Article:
The Walking Cure
There is a reason we don’t talk about “sidewalk rage”: It doesn’t exist, at least where I’ve lived. Like many people, I often get frustrated while driving in traffic. I also get upset on my bike if drivers don’t acknowledge the presence of bikers, even as drivers justifiably get frustrated with me on a bike if I do not follow the rules of the road. But the sidewalk? I honestly cannot remember a time when I was angry on the sidewalk. Even if I were frustrated before I started walking, the repetition of steps has a way of putting me at ease and clearing my mind.
Life is slower on the sidewalk—this is most definitely not “life in the fast lane”—but it’s also far less stressful. You don’t hear of someone complaining about how he was late because of sidewalk construction or a “sidewalk jam.” I may know that walking will be slower than another means of transportation, but if it is a route with which I am familiar, I can know almost to the exact minute how long it will take me, whereas other methods of getting around are subject to many potentially delaying variables.
I’m far more open to pleasant surprises and simple beauties while walking and am able to change my plans completely. I can actually stop and smell the roses. While driving, I’m likely not even to notice the roses. Or if I happen to see them, I then may need to turn around—far more difficult if there is traffic or if I’m on a one-way street—look for and probably pay for a parking spot and then walk around looking for the roses that I saw from the car window.
There are also many more opportunities on the sidewalk for making the world a better, kinder place. It’s impossible to strike up conversations with passing cars, and even if I try to smile at other drivers, they are unlikely to see me. These things, however, are normal on the sidewalk, at least in most of the places where I have lived. (I admit, however, that this isn’t necessarily the case everywhere; my smiles and pleasantries on the sidewalk have been returned with very confused looks in a few cities I have visited.)
Additionally, walking has a surprising number of parallels with the spiritual life.
At an initial glance, walking seems rather unproductive, similar in many ways to spending time in prayer. There are usually far faster modes of transportation. Additionally, if one walks for exercise, it initially appears to be less efficient than other types of exercise that will raise your heart rate much faster.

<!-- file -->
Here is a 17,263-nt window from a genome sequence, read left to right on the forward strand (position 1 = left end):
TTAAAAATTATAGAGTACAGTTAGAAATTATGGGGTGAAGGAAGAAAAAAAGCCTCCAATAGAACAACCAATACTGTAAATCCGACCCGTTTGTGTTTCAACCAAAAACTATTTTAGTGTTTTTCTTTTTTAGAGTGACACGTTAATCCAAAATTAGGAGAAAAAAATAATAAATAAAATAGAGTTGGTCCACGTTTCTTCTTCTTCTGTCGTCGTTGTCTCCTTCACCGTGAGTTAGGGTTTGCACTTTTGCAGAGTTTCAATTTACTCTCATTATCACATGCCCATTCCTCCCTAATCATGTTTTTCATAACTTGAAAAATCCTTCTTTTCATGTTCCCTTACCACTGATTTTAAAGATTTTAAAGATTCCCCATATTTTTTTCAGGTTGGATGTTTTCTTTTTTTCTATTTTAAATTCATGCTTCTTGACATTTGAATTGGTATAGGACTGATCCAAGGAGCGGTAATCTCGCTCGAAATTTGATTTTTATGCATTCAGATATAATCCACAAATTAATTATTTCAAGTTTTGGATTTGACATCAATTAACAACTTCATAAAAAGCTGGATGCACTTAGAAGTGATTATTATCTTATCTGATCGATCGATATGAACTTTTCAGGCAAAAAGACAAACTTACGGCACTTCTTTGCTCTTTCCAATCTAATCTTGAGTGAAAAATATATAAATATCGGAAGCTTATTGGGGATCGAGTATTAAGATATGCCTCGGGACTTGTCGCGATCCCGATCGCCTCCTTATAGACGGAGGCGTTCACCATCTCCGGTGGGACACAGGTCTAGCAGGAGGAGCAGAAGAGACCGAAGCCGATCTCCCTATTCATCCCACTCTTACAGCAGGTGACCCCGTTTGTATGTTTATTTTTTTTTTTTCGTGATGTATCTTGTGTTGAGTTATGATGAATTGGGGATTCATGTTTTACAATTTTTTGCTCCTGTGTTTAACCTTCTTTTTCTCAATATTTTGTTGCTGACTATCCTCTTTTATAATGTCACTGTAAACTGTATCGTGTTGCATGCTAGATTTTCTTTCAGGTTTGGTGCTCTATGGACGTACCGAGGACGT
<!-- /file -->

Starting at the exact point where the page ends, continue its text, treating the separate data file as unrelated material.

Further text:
Scientists, however, are starting to see how intense exercise is not necessarily the secret to losing weight; one may then be more likely to chow down and be lazy during the rest of the day, whereas simply incorporating more walking into one’s daily routine might be more effective for reducing one’s waistline.
Analogously, one can look around and see how there’s a whole lot of work we need to do in the world—starting with ourselves and our families—and that prayer can initially seem like something that takes time away from the more important action.
Though I am not motivated by productivity in choosing to walk or pray, I might actually be far more productive when I do these things. Starting my day with a walk, rather than a traffic jam, even if the walk takes some time, is far more likely to put me in a relaxed state, ready to work. Prayer, while it might seem far less productive than active service, is likely the well that can sustain continued service over a long period of time.
More than this, walking, like prayer, makes me feel more like a human being, rather than a human doing. Sure, I could travel in a way that is far faster or spend my time producing more, but I often feel most liberated when I realize that I don’t always have to produce. I don’t always have to rush from place to place. I slowly learn with each step that life is not about efficiency or productivity.
People often ask me where I’m going during my evening stroll. “I’m just walking,” I often respond, at times to perplexed looks. It can seem like wasted time. Similarly, one of my favorite definitions of prayer is “wasting” time with God. The truth is, however, that time with God, or time in the pedestrian lane during which I’m able to appreciate God’s creation, is never really wasted time.